What’s evident though, is, despite life’s curveballs and passing landscapes, Glossary will continue to write thought-provoking Americana manifestos and shout them from its own unique southern pulpit. Much like in the anthemic track, “Bend with the Breeze,” Kneiser and the band seem to have adopted their own mantra.

“You can sit around and pine over bad things happening to you or you can stand-up,” says Kneiser. “I overheard an old southern woman say, ‘You just got to bend with the breeze. ‘ I thought, ‘Man, you better bend with the breeze or it will break you.’ Bad things are going to happen…it’s inevitable. But, what are you going to do? You still got to wake up in the morning.”

Lyrics

Lonely Is A Town

Written By: Albert J. Kneiser

Lonely is a town
On a night like this
When the city moans like a neon sign
Just flickering to try and stay lit

And the moon looks like a whole
Cut out of the sky
And shining through is a beckon of light
Somewhere from the other side

The ghosts are out
Their dancing among the living
If you listen you can hear them howl

And I feel like and orphan
Wanting to know
Where is home

Ive been drug through the churches
Felt trapped like a dog on a chain
You can run as far as you want to
But somethings pulling you back again

Because lonely is a town
When your floating through space on a stone
And no one knows where we’re headed
Maybe back to where we belong

The wind only blows
‘Cause its got nowhere to go
To call its own

You don’t need a soothsayer
To tell you how this life's going to go
It started just like you remember it
And how it ends nobodies going to know
But your momma will always be your momma
No matter what kind of trouble you get in
And your daddy may have never told you that he loves you
But that doesn't mean he never did.

Pretty Things

Written By: Albert J. Kneiser

All your pretty things
Lying on the floor
How they once clung to you
But that was before

The blues abound
Right outside the door
Because all your pretty things
Don’t make you feel pretty no more

Just look around
Everything is changing so fast
And time like a criminal
Always running from the past

There are ghosts in the halls
And whispers in the wood
Feeling bad maybe good enough
But it aint like feeling good

Don’t take it so tough
After all it’s just stuff
You can own everything
And still not have love

All your pretty things
Lying on the floor
There like artifacts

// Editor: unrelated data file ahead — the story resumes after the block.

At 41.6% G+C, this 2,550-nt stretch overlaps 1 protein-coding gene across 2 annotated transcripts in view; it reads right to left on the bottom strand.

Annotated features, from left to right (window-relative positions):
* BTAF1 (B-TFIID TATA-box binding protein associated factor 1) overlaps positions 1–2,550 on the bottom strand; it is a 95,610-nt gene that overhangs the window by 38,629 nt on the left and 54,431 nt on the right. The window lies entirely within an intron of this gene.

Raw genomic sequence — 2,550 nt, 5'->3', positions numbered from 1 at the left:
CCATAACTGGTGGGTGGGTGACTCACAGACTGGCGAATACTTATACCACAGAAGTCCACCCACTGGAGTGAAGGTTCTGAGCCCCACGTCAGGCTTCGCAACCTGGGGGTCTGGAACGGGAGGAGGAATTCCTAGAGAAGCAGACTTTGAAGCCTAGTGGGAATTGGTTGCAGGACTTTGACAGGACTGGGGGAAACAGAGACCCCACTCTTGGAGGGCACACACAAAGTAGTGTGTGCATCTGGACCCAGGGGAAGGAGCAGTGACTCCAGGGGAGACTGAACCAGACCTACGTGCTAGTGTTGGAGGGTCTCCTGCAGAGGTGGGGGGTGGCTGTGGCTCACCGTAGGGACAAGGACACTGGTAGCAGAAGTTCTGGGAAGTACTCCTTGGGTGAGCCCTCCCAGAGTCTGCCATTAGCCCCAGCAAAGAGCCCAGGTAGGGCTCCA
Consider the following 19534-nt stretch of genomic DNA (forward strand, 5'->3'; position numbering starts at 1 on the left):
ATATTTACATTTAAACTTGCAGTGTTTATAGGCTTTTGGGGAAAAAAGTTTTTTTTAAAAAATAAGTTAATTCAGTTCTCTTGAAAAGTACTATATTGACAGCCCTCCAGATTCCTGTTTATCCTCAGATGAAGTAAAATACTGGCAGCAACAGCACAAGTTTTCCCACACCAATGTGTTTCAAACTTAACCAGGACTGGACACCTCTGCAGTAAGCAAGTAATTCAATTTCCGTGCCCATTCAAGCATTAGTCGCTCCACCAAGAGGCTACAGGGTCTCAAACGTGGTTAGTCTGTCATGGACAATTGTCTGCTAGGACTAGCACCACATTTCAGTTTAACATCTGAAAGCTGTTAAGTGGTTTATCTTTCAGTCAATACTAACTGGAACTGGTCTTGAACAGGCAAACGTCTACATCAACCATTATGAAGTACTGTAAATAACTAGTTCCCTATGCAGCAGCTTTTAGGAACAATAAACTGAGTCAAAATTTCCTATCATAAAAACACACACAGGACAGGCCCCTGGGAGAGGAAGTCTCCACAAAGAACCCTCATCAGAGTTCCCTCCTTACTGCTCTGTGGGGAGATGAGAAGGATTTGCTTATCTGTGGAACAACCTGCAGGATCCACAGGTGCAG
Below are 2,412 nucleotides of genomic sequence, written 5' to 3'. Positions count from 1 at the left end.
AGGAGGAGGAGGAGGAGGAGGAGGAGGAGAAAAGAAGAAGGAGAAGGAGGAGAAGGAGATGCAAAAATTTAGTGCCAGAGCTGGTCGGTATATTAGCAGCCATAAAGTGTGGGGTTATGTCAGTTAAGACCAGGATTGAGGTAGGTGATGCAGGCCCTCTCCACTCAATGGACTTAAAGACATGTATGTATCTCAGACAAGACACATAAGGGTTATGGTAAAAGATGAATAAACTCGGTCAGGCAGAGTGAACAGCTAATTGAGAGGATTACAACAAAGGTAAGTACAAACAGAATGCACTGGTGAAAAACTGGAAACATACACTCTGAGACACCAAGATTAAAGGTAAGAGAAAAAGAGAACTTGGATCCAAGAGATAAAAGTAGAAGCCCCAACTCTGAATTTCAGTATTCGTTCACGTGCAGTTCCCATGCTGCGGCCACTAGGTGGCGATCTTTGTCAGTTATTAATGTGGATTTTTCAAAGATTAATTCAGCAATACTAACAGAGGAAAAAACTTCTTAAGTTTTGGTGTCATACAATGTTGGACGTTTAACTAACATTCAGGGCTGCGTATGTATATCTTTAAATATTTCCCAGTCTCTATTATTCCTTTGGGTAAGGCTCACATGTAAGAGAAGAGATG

Of who you were before

But Let them pile up
And spill out into the yard
Cause all your pretty things
Aint as pretty as you are

Bend With The Breeze

Written By: Albert J. Kneiser

Run run honey
As fast as you can
The wolves are out

They walk through this town
With blood on their lips
And their hands held out

And the vultures are circling
Above your head
Just watching it all

Waiting for you
To make one mistake
So they can watch you fall

So you better find someone to love
And make sure they know you do

Because you either bend with the breeze
Or let it break you

Your Daddy had a house
Up in Harriman
Off the interstate

But when your Momma got sick
Fate stepped in
And changed everything

Now I’ve seen fires and floods
And car wrecks
Where no one survived

But I aint ever seen fear
Like I did
When I looked into a broken mans eyes

So you better grab a hold of something
And let it pull you through

Because you either bend with the breeze
Or let it break you

So run run honey
As fast as you can
It’s a mean old world

But luck honey luck
Is always on the side
Of a pretty girl

So hold your head up
And don’t you ever
Be ashamed to cry

And never forget
How lucky you are
Just to get to be alive

So you better find someone to love
And make sure they know you do

Because you either bend with the breeze
Or let it break you

This life can be as beautiful
As you want it to

But you got to bend with the breeze
Or it will brake you.

Discography

"Letter To Phoebe Summersquash" 7" (1997 Champ Records)
Southern by the Grace of Location :CD (1998 Champ Records)
"Start, Stop and Go" b/w "Make Me fall Down" 7" (1999 Jet Glue Records)
This Is All We’ve Learned About Living (2000) : CD Champ Records
Dear Friends and Gentle Hearts (2002) CDEP: Champ Records
How We Handle Our Midnights (2003) : CD Undertow Records
For What I Don’t Become (2006) : CD Undertow Records
The Better Angels Of Our Nature (2007) : CD Self Released
The Better Angels Of Our Nature (2010) : LP Last Chance Records
Feral Fire (2010) : CD Liberty and Lament Records

Set List

We've written over 80 songs. We typically do songs from the past 4 albums. Sets usually last 50 minutes to 1 hour and twenty minutes depending on the situation.